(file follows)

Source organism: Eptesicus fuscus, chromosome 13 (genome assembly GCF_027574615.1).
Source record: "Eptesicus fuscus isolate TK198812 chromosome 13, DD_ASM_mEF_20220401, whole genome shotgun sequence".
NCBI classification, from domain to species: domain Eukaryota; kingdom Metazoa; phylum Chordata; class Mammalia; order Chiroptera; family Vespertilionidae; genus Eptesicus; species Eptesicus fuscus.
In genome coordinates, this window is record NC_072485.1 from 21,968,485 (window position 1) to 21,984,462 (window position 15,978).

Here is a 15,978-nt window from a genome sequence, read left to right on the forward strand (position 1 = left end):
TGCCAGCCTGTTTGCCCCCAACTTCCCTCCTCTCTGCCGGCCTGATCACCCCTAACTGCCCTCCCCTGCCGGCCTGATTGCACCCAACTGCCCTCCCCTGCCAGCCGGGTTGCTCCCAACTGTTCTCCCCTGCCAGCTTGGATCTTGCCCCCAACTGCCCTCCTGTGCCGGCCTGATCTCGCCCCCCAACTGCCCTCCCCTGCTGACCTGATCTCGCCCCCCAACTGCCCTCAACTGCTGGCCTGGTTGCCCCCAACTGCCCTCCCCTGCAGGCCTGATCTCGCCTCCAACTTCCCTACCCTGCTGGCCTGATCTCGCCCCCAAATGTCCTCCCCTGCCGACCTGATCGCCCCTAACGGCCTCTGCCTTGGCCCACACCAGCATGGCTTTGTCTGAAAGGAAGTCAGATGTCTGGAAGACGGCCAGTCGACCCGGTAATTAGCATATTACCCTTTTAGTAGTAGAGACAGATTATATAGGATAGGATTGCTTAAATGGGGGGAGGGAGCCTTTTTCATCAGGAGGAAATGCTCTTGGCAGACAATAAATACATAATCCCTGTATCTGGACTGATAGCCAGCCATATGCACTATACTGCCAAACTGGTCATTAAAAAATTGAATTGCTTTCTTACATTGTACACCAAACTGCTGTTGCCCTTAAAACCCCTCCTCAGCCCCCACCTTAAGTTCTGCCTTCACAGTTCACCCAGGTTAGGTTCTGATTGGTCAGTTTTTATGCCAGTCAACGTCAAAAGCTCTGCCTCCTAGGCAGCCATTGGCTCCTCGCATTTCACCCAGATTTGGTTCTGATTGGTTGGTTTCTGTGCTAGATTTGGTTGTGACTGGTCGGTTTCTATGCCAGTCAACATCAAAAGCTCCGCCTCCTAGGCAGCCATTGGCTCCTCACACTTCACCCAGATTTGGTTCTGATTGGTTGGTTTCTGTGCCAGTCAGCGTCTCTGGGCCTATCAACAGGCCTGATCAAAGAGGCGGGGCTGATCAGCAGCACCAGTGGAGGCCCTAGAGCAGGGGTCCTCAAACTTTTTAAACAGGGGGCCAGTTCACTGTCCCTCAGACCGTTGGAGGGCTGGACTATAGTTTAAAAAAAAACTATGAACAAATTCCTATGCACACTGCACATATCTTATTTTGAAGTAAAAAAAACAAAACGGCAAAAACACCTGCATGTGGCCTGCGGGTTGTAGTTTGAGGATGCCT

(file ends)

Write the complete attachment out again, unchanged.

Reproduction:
Source organism: Eptesicus fuscus, chromosome 13 (genome assembly GCF_027574615.1).
Source record: "Eptesicus fuscus isolate TK198812 chromosome 13, DD_ASM_mEF_20220401, whole genome shotgun sequence".
NCBI classification, from domain to species: domain Eukaryota; kingdom Metazoa; phylum Chordata; class Mammalia; order Chiroptera; family Vespertilionidae; genus Eptesicus; species Eptesicus fuscus.
In genome coordinates, this window is record NC_072485.1 from 21,968,485 (window position 1) to 21,984,462 (window position 15,978).

Here is a 15,978-nt window from a genome sequence, read left to right on the forward strand (position 1 = left end):
TGCCAGCCTGTTTGCCCCCAACTTCCCTCCTCTCTGCCGGCCTGATCACCCCTAACTGCCCTCCCCTGCCGGCCTGATTGCACCCAACTGCCCTCCCCTGCCAGCCGGGTTGCTCCCAACTGTTCTCCCCTGCCAGCTTGGATCTTGCCCCCAACTGCCCTCCTGTGCCGGCCTGATCTCGCCCCCCAACTGCCCTCCCCTGCTGACCTGATCTCGCCCCCCAACTGCCCTCAACTGCTGGCCTGGTTGCCCCCAACTGCCCTCCCCTGCAGGCCTGATCTCGCCTCCAACTTCCCTACCCTGCTGGCCTGATCTCGCCCCCAAATGTCCTCCCCTGCCGACCTGATCGCCCCTAACGGCCTCTGCCTTGGCCCACACCAGCATGGCTTTGTCTGAAAGGAAGTCAGATGTCTGGAAGACGGCCAGTCGACCCGGTAATTAGCATATTACCCTTTTAGTAGTAGAGACAGATTATATAGGATAGGATTGCTTAAATGGGGGGAGGGAGCCTTTTTCATCAGGAGGAAATGCTCTTGGCAGACAATAAATACATAATCCCTGTATCTGGACTGATAGCCAGCCATATGCACTATACTGCCAAACTGGTCATTAAAAAATTGAATTGCTTTCTTACATTGTACACCAAACTGCTGTTGCCCTTAAAACCCCTCCTCAGCCCCCACCTTAAGTTCTGCCTTCACAGTTCACCCAGGTTAGGTTCTGATTGGTCAGTTTTTATGCCAGTCAACGTCAAAAGCTCTGCCTCCTAGGCAGCCATTGGCTCCTCGCATTTCACCCAGATTTGGTTCTGATTGGTTGGTTTCTGTGCTAGATTTGGTTGTGACTGGTCGGTTTCTATGCCAGTCAACATCAAAAGCTCCGCCTCCTAGGCAGCCATTGGCTCCTCACACTTCACCCAGATTTGGTTCTGATTGGTTGGTTTCTGTGCCAGTCAGCGTCTCTGGGCCTATCAACAGGCCTGATCAAAGAGGCGGGGCTGATCAGCAGCACCAGTGGAGGCCCTAGAGCAGGGGTCCTCAAACTTTTTAAACAGGGGGCCAGTTCACTGTCCCTCAGACCGTTGGAGGGCTGGACTATAGTTTAAAAAAAAACTATGAACAAATTCCTATGCACACTGCACATATCTTATTTTGAAGTAAAAAAAACAAAACGGCAAAAACACCTGCATGTGGCCTGCGGGTTGTAGTTTGAGGATGCCT